Actor Vincent D'Onofrio asks Twitter: Is it OK to play an 'irredeemable racist' character?

Washington Post

Casting decisions are a new theater in the culture war. Arguments about who should or should not play this or that role due to one or another consideration are now constantly breaking out whenever production announcements drop about movies and television series.

Idris Elba might be the new James Bond? Cue the backlash.

Perhaps with his antenna turned to these showbiz currents, Emmy Award nominee and longtime "Law & Order: Criminal Intent" actor Vincent D'Onofrio on Saturday tapped out a message to his 180,000 Twitter followers. The post sparked a discussion among both fans and fellow actors that drilled right to the heart of what art should represent in times of intense political division.

"I am going to ask a question to everyone that cares to answer it," D'Onofrio wrote in a since-deleted tweet, according to the Verge. "I have an opinion which I will not reveal. Is Now the right time (considering the world in which live right now) for me to play a real to life characte [sic] who is irredeemable racist in a dramatic series?"

According to a follow-up post from the actor, D'Onofrio was flooded with nearly 2,500 responses to his question.

In his replies to some tweets, D'Onofrio expanded upon why he was conflicted about stepping into a racist character. Without delving into the specifics of the role or possible series, the actor wondered "Is it at this time dangerous?" He cited "the rise in racism" and "the ugly normalization of it" in the current culture. "Now more than ever we need 2pick a side," he wrote. "I want2protect the marginalized&educate those at fault."

He added: "Racism is something that is truly happening&rising in our society. If it's not in your house then it's in your neighbors [sic] house. It's down your street."

Some blasted the actor for crowdsourcing the topic.

"Vince D'Onofrios a good actor and a good dude, and I don't blame him for being cautious in today's age," one person wrote. "But somethings wrong in a culture where someone would feel the need to ask permission for this."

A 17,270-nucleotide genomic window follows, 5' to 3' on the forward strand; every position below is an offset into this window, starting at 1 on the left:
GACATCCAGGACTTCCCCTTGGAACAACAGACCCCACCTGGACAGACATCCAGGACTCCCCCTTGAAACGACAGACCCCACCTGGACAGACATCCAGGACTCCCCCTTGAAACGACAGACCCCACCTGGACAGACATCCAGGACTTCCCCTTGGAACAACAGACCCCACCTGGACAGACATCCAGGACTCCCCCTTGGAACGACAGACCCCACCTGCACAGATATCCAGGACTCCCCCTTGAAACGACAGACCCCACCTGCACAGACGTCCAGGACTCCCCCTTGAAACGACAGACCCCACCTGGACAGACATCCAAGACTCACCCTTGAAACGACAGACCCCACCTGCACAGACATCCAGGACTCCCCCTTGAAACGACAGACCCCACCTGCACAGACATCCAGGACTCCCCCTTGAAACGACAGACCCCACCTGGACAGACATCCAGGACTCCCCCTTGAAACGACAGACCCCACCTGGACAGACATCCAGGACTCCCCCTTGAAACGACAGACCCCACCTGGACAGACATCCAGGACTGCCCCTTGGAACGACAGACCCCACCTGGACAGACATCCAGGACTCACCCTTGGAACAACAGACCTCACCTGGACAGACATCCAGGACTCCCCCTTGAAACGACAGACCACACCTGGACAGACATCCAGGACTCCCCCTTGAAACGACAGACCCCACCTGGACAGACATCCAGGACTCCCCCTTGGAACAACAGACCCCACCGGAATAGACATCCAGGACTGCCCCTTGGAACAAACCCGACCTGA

"Don't ask this question," another responded. "If you think you can do it well. . . then do it."

But others seemed to be plugged into the same concerns animating the actor's discussion prompt.

"Even 'redemption' stories make me cringe because it's usually the oppressed having to teach racist lessons instead of racist learning on their own," one tweeted. "I'd tread very carefully."

"I don't think I can watch a story now where the racist is shown as understandable and relatable," another response read.

Another line of response urged D'Onofrio to take the role, if only because a skilled actor could make the part meaningful.

"I would rather an actor who is completely redeemable and talented, like you, play the role as they understand why the role is considered irredeemable," one Twitter user wrote. "It gives you a chance to speak about the negative qualities and know why they are negative."

But D'Onofrio's conflicting thoughts about playing a racist character also apparently connected with his fellow actors like Carl Weathers, Ron Perlman, and Donal Logue.

"Everything depends on whether you're promoting racist behavior or illuminating its effects on society," Weathers chimed in. "Brando did it in Roots. We're Actors bro! If the character is fascinating, ya gotta play it!" Perlman said. "I think so. You bring such deep authenticity to every character you play - people need to see some heavy truths," Logue replied.

D'Onofrio did not publicly comment on where he finally fell on his decision. But the experiment - launching a real-time conversation with fans, trolls and fellow actors - seems to have been successful.

"Not only am I impressed with all the reply's [sic] I received from my question," he wrote. "I am impressed by my peers in the business. Many whom I've never met also reached out. That is a sign of our times. People want a civil discussion."

First published in the Washington Post

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